Carefully curated by MediaScope
Consumers are “frustrated and annoyed” by the advertising experience is highlighted as a key theme in a new documentary series, ‘The Trust Crisis: Marketing’s Biggest Challenge’. The industry would do well to look at the causes as well as the symptoms of issues such as ad-blocking. “Ad-blocking is a symptom of what’s not working today. People are voting with their feet, people are frustrated and annoyed by the ad experience.” Keith Weed, the CMO of Unilever, says that trust generally is lower in the world with turmoil resulting in declining trust in politicians, CEOs and big businesses. He says: “Actually brands have fared better than most but there is suspicion around industry generally.”
If advertisers want to take back control of media and to heed the rallying cry sent from the ANA, then empowering an internal media officer will be critical. The new media officers will have three central goals. First, to help their organisation be the best possible media client; second, to ensure they identify the best agency partners; and third, they need to ensure that media is accountable and delivering business growth. They will become the new gatekeepers for media — critical to success both for media owners and agencies. It’s a role with real power. The first step will be finding the right person.
News sites are using trackers more indiscriminately than ever with a random sample of twenty digital properties yielding stunning results. This kludge of trackers reflects more desperate moves than thoughtful strategies. Traditional publishers tend to stuff their sites with all they can think of: in the ranking above, you’ll notice that native media companies (Vox, Vice, etc. or even Buzzfeed with only 11 trackers) are much more selective in their choices of tracking systems than old media. This analysis shows the web ecosystem is messier than ever while higher in the chain of command very few understand what’s going on, it’s open bar for the opportunist, not for the customer.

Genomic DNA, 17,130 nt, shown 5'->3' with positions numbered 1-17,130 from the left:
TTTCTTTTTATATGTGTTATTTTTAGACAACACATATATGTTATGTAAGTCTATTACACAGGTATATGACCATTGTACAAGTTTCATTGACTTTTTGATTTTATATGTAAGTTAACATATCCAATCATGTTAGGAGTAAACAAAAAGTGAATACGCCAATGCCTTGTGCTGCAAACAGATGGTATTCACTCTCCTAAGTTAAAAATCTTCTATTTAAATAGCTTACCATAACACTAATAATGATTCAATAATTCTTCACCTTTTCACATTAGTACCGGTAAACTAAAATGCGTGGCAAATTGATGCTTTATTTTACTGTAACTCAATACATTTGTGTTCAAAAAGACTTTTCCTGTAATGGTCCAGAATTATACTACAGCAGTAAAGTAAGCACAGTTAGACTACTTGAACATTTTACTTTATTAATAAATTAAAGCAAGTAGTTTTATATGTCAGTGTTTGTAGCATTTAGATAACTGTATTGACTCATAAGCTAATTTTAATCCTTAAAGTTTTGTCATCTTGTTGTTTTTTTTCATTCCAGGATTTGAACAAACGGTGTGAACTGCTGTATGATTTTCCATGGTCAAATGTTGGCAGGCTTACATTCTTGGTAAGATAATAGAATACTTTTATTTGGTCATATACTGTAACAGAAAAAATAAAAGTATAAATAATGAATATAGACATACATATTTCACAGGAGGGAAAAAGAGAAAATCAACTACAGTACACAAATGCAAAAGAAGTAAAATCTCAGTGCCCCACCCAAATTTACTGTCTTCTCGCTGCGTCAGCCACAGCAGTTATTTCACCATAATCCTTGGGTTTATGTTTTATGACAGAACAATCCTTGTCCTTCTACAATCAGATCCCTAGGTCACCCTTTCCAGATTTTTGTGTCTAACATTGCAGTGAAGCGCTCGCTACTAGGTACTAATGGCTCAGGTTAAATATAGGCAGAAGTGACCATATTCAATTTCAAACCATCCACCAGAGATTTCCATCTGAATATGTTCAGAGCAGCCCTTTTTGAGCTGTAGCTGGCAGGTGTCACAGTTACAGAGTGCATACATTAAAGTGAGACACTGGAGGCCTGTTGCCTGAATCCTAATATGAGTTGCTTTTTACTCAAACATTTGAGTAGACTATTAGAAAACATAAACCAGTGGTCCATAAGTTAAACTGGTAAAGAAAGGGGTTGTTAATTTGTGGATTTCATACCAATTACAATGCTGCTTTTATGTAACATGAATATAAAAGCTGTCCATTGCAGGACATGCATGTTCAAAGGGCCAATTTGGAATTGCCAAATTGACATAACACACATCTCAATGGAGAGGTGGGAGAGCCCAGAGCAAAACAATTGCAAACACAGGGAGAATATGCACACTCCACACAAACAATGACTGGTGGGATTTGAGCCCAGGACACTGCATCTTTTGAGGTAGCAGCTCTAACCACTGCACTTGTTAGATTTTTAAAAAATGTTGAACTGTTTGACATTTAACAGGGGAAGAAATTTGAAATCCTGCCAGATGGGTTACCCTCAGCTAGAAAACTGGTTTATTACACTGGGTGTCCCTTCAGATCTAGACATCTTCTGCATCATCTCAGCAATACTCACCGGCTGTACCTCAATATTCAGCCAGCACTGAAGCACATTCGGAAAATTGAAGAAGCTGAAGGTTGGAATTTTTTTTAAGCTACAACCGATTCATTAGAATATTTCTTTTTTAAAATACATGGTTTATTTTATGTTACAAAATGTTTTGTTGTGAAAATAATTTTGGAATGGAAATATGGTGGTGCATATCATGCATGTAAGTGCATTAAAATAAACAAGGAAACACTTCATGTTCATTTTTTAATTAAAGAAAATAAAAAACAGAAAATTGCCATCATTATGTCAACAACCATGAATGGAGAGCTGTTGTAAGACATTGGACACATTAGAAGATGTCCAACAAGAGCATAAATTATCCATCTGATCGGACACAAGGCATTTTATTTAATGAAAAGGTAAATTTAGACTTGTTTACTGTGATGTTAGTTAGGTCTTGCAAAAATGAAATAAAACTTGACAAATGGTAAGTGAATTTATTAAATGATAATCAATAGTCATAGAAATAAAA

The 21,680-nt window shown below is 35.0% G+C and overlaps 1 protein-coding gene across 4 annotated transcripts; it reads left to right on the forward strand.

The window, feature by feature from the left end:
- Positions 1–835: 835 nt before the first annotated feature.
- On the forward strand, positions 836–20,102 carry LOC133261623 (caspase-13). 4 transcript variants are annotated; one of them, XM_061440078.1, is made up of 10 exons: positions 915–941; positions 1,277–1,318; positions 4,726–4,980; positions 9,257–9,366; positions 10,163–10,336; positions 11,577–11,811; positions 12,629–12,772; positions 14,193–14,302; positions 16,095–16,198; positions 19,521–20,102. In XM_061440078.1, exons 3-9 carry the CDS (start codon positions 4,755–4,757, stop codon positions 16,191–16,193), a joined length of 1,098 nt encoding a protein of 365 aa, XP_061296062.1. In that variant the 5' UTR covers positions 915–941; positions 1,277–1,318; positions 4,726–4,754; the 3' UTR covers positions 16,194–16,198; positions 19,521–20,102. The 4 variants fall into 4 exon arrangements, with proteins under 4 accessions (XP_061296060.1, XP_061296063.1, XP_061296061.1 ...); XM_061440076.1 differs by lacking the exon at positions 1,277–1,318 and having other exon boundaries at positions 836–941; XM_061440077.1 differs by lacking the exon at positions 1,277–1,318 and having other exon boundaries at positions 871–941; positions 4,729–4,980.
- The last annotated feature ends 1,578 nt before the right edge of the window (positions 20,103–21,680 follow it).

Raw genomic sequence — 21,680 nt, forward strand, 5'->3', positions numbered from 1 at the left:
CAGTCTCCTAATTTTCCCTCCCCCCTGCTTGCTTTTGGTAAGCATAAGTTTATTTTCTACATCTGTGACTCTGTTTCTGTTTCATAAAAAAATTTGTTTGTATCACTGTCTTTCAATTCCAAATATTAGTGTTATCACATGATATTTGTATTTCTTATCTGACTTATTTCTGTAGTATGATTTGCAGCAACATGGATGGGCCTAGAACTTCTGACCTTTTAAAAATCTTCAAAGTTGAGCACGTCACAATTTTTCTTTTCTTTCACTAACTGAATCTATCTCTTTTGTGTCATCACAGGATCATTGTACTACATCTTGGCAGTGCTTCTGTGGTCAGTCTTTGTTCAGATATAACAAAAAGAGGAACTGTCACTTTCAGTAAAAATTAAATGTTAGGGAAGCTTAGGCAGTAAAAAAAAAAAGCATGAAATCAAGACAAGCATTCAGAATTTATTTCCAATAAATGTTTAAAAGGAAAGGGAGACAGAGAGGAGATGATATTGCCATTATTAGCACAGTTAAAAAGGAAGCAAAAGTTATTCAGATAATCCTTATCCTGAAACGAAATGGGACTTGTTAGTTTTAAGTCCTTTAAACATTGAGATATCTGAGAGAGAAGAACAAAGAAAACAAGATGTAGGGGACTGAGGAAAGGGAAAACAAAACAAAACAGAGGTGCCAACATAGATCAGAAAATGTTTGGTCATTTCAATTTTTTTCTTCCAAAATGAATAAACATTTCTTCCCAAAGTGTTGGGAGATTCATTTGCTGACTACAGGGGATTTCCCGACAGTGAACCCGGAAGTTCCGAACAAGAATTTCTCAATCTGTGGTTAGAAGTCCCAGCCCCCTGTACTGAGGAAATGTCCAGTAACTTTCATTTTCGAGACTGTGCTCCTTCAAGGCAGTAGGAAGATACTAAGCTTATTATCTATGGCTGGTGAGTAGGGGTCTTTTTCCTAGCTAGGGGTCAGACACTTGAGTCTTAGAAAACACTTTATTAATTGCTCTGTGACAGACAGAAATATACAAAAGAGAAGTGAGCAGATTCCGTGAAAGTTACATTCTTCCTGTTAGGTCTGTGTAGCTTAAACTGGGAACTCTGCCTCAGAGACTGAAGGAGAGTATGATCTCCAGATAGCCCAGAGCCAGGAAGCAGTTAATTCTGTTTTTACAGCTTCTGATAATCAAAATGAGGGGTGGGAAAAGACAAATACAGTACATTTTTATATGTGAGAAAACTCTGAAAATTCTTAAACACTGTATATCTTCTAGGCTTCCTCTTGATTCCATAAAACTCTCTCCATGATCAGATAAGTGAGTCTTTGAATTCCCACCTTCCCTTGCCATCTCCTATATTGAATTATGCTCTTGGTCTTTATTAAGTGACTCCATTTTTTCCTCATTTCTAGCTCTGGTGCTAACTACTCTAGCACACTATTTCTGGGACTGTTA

From enhancing media planning, buying and selling; measurement of campaign effectiveness and sales impact; marketing content and even informing the development of programming and network positioning, Big Data is increasingly improving what we can do. But – it is not any kind of magic bullet and we should never approach it as such. While the prevailing discourse surrounding Big Data, Data Analytics, Data Science etc. is focused on its growing importance and wider use, some of this discourse has become simplified and even simplistic – especially outside of the research and analytics function which is its natural home.
“A lovely long lunch with a couple of advertising people remains one of the great unadulterated pleasures in life. Like cigarettes at midnight or urinating on your lawn, it is a lovely combination of illicit fun and the magic of bygone days. So it was last week as I launched into a third cocktail and my two lunch companions bemoaned the state of modern marketing. “Yes, I do feel your pain,” I nodded as I cancelled the rest of my meetings with a drunken swipe across my iPhone. “It must be awful.” The conversation we were rather blurrily having is one I, and perhaps you, have had before. Most good advertising people these days are obsessed with the fact that they give most of their best work away for free. The great strength of a good advertising agency has always been the synergy of an amazing planning team who can work out what you need to say to customers and then an amazing creative team able to articulate it in 30 seconds or less. None of that made money for the agency of course. Like most marketing people, they gave away the valuable service for free and made their margins on the superficial stuff. It was when the ads were made and commissions were charged that agencies could finally see some coin.”
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